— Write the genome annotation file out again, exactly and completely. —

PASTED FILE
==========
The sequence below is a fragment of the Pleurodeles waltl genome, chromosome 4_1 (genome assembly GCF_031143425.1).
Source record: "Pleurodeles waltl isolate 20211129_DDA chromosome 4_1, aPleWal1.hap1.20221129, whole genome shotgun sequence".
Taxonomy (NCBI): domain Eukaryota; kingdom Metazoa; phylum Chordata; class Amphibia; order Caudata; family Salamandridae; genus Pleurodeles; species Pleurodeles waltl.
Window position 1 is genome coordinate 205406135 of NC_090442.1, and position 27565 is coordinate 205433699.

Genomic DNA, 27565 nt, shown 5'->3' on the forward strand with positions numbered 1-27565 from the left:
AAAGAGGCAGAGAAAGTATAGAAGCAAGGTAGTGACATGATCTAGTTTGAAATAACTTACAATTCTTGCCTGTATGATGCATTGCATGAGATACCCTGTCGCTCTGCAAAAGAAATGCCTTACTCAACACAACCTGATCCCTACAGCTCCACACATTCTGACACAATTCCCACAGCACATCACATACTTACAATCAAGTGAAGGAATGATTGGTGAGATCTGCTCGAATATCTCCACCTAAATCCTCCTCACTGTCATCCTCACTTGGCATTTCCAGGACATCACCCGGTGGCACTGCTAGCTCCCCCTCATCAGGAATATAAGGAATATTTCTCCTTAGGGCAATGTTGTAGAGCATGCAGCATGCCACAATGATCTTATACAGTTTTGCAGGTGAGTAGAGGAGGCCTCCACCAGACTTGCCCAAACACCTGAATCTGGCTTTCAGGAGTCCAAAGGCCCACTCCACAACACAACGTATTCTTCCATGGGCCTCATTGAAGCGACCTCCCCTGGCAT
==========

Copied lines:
The sequence below is a fragment of the Pleurodeles waltl genome, chromosome 4_1 (genome assembly GCF_031143425.1).
Source record: "Pleurodeles waltl isolate 20211129_DDA chromosome 4_1, aPleWal1.hap1.20221129, whole genome shotgun sequence".
Taxonomy (NCBI): domain Eukaryota; kingdom Metazoa; phylum Chordata; class Amphibia; order Caudata; family Salamandridae; genus Pleurodeles; species Pleurodeles waltl.
Window position 1 is genome coordinate 205406135 of NC_090442.1, and position 27565 is coordinate 205433699.

Genomic DNA, 27565 nt, shown 5'->3' on the forward strand with positions numbered 1-27565 from the left:
AAAGAGGCAGAGAAAGTATAGAAGCAAGGTAGTGACATGATCTAGTTTGAAATAACTTACAATTCTTGCCTGTATGATGCATTGCATGAGATACCCTGTCGCTCTGCAAAAGAAATGCCTTACTCAACACAACCTGATCCCTACAGCTCCACACATTCTGACACAATTCCCACAGCACATCACATACTTACAATCAAGTGAAGGAATGATTGGTGAGATCTGCTCGAATATCTCCACCTAAATCCTCCTCACTGTCATCCTCACTTGGCATTTCCAGGACATCACCCGGTGGCACTGCTAGCTCCCCCTCATCAGGAATATAAGGAATATTTCTCCTTAGGGCAATGTTGTAGAGCATGCAGCATGCCACAATGATCTTATACAGTTTTGCAGGTGAGTAGAGGAGGCCTCCACCAGACTTGCCCAAACACCTGAATCTGGCTTTCAGGAGTCCAAAGGCCCACTCCACAACACAACGTATTCTTCCATGGGCCTCATTGAAGCGACCTCCCCTGGCAT